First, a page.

One of the breakout successes of comedy these days is Chuck Lorre and Bill Prady’s The Big Bang Theory, and it’s no surprise.  During this year’s Paley Festival, the cast and the creators discussed the origins of the series, as well as its future.  As it nears its sophomore season finale, the CBS hit is gaining more and more fame with every episode.  However, it didn’t start out so easily.

“We shot a pilot that was not picked up and Kaley and Simon and Kunal were not in that pilot,” executive producer Chuck Lorre said.  “Their characters really were not, we hadn’t written anything like that.  The girl who moves in next door to Leonard and Sheldon was a very hard partying, kind of toxic, crazy, kind of dangerous character.”

When that didn’t push through, Lorre and the rest decided to revamp the show, rewriting the character of Penny and adding Koothrappali and Wolowitz to it.  The storytelling was made even simpler, bringing out the best in the characters.  One particular standout individual of the Big Bang Theory bunch is, of course, Jim Parsons’ Sheldon Cooper.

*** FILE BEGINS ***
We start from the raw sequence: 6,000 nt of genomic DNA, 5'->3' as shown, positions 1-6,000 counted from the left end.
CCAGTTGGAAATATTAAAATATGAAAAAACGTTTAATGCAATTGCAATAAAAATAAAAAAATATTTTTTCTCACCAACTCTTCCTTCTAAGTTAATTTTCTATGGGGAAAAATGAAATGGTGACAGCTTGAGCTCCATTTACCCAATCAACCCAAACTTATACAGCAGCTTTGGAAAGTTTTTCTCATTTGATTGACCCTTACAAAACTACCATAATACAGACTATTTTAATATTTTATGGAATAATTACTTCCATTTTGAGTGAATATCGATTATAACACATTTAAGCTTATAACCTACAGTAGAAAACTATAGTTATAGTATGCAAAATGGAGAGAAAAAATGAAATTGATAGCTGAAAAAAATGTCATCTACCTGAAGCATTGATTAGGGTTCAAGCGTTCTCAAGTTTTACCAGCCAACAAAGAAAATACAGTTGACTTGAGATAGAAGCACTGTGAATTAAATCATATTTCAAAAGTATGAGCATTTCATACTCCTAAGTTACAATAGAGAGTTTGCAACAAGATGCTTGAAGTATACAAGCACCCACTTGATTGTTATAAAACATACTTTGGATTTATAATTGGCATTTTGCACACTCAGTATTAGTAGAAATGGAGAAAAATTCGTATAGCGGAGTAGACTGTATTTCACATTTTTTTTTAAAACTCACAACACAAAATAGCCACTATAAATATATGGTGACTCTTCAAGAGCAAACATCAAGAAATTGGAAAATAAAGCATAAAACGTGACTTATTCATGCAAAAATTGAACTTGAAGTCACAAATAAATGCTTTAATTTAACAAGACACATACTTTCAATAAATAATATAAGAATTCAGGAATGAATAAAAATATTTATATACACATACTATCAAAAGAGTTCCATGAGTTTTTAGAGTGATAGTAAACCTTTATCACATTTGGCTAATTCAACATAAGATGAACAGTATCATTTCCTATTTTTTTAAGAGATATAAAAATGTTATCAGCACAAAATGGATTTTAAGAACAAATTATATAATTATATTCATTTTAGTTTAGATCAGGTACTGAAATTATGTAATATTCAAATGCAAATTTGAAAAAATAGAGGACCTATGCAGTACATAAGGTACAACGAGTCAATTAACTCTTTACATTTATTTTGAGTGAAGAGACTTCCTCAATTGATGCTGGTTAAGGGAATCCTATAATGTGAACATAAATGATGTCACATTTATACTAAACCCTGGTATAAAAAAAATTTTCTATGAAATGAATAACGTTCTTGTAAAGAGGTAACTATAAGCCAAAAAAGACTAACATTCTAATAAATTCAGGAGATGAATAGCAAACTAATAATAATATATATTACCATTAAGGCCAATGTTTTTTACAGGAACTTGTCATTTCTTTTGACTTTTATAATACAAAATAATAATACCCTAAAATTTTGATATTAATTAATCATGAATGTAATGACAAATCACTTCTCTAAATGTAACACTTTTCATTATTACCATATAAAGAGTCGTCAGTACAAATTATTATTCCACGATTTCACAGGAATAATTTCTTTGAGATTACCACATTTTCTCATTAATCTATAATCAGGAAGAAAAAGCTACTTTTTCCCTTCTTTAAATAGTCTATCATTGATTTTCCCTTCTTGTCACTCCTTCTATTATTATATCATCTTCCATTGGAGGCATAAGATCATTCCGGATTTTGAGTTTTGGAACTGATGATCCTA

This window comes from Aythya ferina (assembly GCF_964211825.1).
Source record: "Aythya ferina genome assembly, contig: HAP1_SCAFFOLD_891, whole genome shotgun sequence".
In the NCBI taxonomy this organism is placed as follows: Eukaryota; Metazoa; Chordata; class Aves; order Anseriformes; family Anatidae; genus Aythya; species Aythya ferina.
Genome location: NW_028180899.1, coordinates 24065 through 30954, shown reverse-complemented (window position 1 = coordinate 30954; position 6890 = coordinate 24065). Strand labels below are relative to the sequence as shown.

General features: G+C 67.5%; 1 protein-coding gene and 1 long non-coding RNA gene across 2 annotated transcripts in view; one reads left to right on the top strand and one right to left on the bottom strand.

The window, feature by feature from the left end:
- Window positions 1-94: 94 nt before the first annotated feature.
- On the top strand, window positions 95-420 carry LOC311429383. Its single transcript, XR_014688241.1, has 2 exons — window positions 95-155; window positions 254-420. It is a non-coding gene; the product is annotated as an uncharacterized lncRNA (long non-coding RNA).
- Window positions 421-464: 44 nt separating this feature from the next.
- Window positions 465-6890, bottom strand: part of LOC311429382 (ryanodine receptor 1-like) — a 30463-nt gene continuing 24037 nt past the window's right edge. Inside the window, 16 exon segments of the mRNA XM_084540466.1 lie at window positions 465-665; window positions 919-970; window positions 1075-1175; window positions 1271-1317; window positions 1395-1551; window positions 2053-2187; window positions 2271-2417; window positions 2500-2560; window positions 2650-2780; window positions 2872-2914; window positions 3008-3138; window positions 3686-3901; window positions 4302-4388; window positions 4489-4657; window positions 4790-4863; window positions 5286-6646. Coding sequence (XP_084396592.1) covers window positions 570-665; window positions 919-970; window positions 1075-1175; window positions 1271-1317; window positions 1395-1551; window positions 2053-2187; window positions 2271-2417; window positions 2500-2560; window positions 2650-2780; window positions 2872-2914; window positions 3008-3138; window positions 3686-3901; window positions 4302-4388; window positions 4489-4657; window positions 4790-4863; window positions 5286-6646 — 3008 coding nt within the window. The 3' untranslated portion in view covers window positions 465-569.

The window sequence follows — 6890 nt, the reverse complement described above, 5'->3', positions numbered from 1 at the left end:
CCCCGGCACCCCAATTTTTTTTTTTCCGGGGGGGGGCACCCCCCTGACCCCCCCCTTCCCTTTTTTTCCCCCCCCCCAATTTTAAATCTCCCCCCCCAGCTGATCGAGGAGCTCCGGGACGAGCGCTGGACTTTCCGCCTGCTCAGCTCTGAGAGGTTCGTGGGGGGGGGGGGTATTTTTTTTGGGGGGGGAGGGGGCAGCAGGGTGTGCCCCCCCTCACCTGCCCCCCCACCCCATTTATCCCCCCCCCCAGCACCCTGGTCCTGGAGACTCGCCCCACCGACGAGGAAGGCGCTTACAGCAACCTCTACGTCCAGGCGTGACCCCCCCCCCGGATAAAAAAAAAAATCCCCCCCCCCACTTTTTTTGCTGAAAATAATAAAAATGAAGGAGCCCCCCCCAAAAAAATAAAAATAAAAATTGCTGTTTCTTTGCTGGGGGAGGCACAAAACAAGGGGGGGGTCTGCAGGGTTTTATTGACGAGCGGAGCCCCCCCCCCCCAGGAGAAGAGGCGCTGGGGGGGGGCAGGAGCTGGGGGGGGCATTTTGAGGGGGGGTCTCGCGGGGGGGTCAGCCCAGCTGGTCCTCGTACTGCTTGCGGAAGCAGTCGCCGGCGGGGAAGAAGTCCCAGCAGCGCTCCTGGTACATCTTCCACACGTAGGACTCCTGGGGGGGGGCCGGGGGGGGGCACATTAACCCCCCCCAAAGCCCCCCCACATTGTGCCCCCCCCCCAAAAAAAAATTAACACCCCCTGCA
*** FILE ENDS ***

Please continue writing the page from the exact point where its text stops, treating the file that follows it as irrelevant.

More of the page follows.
Chuck Lorre explained that a huge chunk of the show’s humor comes from Sheldon’s passion for his craft.  “Sheldon is in love with science,” the co-creator declared, when asked if Parson’s character would ever get a romantic interest.  “He’s opted out.  And it’s really interesting because I’ve never seen a character on television that’s opted out… that makes him very specific and very interesting.”

As for the rest of the characters, Lorre cleared up the misconception of boxing them into stereotypes.  “I’ve always been against the whole idea of just calling [these characters] nerds,” he said.  “It doesn’t define who they are. … They are probably the characters who will change the world.  They may blow it up.  That will be the change.”

While the show is about to wrap up its second season, CBS has confirmed that it will be returning for a third and a fourth installment.  “All baby steps,” Lorre said.  “If there’s any magic trick to sitcoms: Stuff happens, nothing changes.”

Catch a new episode of The Big Bang Theory next week, Monday night at 8pm on CBS.

-Maria Gonzalez, BuddyTV Staff Columnist
Source: The Futon Critic, HitFix
(Image Courtesy of CBS)

Maria Gonzalez

Staff Writer, BuddyTV